Cantat, France await outcome of murder trial

  • 2004-03-25
  • By Steven Paulikas
VILNIUS - Bertrand Cantat, the French rock star accused of murdering his girlfriend Marie Trintignant in a Vilnius hotel room last summer, will soon be handed a sentence in a Lithuanian courtroom following an extended and emotionally intense trial closely watched by European media.

Cantat, who has admitted delivering the blows that caused the death of Trintignant, a prominent French actress with whom he was romantically involved at the time of the incident, will be read the final verdict of the Vilnius District Court on March 29.
The decision, eagerly awaited by millions in France, which has been obsessed by the incident that involved two of its most popular celebrities, comes exactly one week after the singer issued a tearful plea for forgiveness in court.
Addressing the court for 10 minutes, Cantat, 40, said he accepted responsibility for what had happened and begged absolution from Trintignant's family.
"I know that I am not capable of doing anything. I know that all I can do is ask for forgiveness, just as I have done from the outset," he said.
"I loved Marie with all my heart, and I will always love her. And I am thinking at all times of her family, of her children... and I know what despair I have put them in," he said.
According to Virginijus Papirtis, Cantat's chief legal counsel, the musician's statement was entirely heartfelt.
"I advised him more or less on what he could say and what he shouldn't say from a legal standpoint. But the actual content of his speech was composed only by him," Papirtis told The Baltic Times by telephone just minutes after visiting his client at Vilnius' Lukiskes Isolation Unit.
As much sentiment as Cantat, who was once the lead singer of the popular rock group Noir Desir and a high-profile campaigner against domestic violence, may have put into his speech, the prosecution and Trintignant's family rejected suggestions of sympathy for him.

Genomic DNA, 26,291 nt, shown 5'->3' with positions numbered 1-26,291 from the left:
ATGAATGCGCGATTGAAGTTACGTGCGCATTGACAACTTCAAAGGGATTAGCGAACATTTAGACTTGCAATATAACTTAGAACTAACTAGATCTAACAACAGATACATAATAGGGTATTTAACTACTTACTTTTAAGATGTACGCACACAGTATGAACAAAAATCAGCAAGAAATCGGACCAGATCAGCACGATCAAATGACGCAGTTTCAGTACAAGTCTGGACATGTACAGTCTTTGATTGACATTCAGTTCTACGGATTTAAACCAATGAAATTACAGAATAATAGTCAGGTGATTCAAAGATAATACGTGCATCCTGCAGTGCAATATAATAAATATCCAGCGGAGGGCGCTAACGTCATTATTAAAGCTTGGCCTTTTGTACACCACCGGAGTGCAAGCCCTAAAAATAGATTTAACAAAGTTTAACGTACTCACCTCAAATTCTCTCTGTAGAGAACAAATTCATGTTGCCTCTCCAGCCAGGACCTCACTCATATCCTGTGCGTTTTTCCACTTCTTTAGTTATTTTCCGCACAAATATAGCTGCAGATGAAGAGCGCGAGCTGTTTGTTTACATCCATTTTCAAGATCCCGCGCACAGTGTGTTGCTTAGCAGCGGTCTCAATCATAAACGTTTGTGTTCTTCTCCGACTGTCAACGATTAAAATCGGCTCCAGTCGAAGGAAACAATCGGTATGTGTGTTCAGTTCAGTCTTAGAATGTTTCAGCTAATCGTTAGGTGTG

In his final statement to the court, prosecutor Vladimiras Sergejevas said Cantat had "provoked and escalated the conflict" and recommended a sentence of nine years imprisonment.
According to Lithuanian law, the charge of unpremeditated murder - of which Cantat is accused - can carry a sentence of five to 15 years' imprisonment, and the legal team representing the Trintignant family has vowed to push for a harsher punishment than prosecutors suggested.
"In the pre-trial investigation, [Cantat] admitted his guilt, something he hasn't since denied. Experts have testified that the blows were delivered with especially strong force. And for this violent crime, the prosecutors have sought a sentence even lower than the median amount of time, which would be 10 years," said Kazimieras Modeka, a lawyer retained by the Trintignant family.
Cantat's legal team, on the other hand, has petitioned the court to reduce the charge to manslaughter, which would carry a maximum sentence of four years in a Lithuanian prison.
But according to Modeka, the crime in question does not fit the reduced charge sought by the defense.
"Let's look at the facts: According to testimony provided by the defendant himself, he did absolutely nothing to help Ms. Trintignant after he hit her. He said he thought she was sleeping on the floor and simply left the room. It's difficult to believe that an educated person such as he is could think this," said Modeka.
But the defense maintains that such a lengthy sentence for the contrite Cantat would be unjust.
Still undecided on the possibility of appeal, Papirtis claims that his client, who has already spent almost eight months by himself in a small cell at Lukiskes, has already suffered much.
"We have not changed our defense in any way. He will carry his punishment-the knowledge of what he has done-for the rest of his life."
For her part, the mother's victim, Nadine Trintignant, told the court she did not buy in to Cantat's show of remorse.
Following her daughter's death on Aug. 1 of last year from the estimated 19 blows Cantat inflicted on her, she published a book in which she blamed the singer for subjecting her family to an unforgettable tragedy.
"The two children of this man, apparently such a good father, have become the children of a murderer," Nadine Trintignant told the court.
Marie Trintignant had four sons, though none of them were from Cantat.